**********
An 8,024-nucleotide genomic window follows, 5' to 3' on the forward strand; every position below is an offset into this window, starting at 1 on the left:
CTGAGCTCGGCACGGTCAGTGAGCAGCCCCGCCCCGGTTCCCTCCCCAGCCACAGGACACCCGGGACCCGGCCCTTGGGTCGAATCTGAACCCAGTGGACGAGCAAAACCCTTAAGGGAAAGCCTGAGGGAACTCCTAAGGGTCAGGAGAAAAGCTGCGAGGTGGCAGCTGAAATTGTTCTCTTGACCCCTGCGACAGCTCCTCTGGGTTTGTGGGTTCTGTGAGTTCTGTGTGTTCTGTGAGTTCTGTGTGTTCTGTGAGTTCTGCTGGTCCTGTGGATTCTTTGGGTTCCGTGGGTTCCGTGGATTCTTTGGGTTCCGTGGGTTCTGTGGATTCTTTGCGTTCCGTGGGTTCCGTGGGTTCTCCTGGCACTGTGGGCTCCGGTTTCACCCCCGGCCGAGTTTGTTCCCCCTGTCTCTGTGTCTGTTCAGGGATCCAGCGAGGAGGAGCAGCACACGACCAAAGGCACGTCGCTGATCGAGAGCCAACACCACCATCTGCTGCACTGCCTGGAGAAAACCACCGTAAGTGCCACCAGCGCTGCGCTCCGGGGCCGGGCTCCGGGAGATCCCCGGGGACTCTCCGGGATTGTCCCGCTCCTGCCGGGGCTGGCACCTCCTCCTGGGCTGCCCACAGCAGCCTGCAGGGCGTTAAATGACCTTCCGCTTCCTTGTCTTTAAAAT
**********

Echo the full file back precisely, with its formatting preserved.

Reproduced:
An 8,024-nucleotide genomic window follows, 5' to 3' on the forward strand; every position below is an offset into this window, starting at 1 on the left:
CTGAGCTCGGCACGGTCAGTGAGCAGCCCCGCCCCGGTTCCCTCCCCAGCCACAGGACACCCGGGACCCGGCCCTTGGGTCGAATCTGAACCCAGTGGACGAGCAAAACCCTTAAGGGAAAGCCTGAGGGAACTCCTAAGGGTCAGGAGAAAAGCTGCGAGGTGGCAGCTGAAATTGTTCTCTTGACCCCTGCGACAGCTCCTCTGGGTTTGTGGGTTCTGTGAGTTCTGTGTGTTCTGTGAGTTCTGTGTGTTCTGTGAGTTCTGCTGGTCCTGTGGATTCTTTGGGTTCCGTGGGTTCCGTGGATTCTTTGGGTTCCGTGGGTTCTGTGGATTCTTTGCGTTCCGTGGGTTCCGTGGGTTCTCCTGGCACTGTGGGCTCCGGTTTCACCCCCGGCCGAGTTTGTTCCCCCTGTCTCTGTGTCTGTTCAGGGATCCAGCGAGGAGGAGCAGCACACGACCAAAGGCACGTCGCTGATCGAGAGCCAACACCACCATCTGCTGCACTGCCTGGAGAAAACCACCGTAAGTGCCACCAGCGCTGCGCTCCGGGGCCGGGCTCCGGGAGATCCCCGGGGACTCTCCGGGATTGTCCCGCTCCTGCCGGGGCTGGCACCTCCTCCTGGGCTGCCCACAGCAGCCTGCAGGGCGTTAAATGACCTTCCGCTTCCTTGTCTTTAAAAT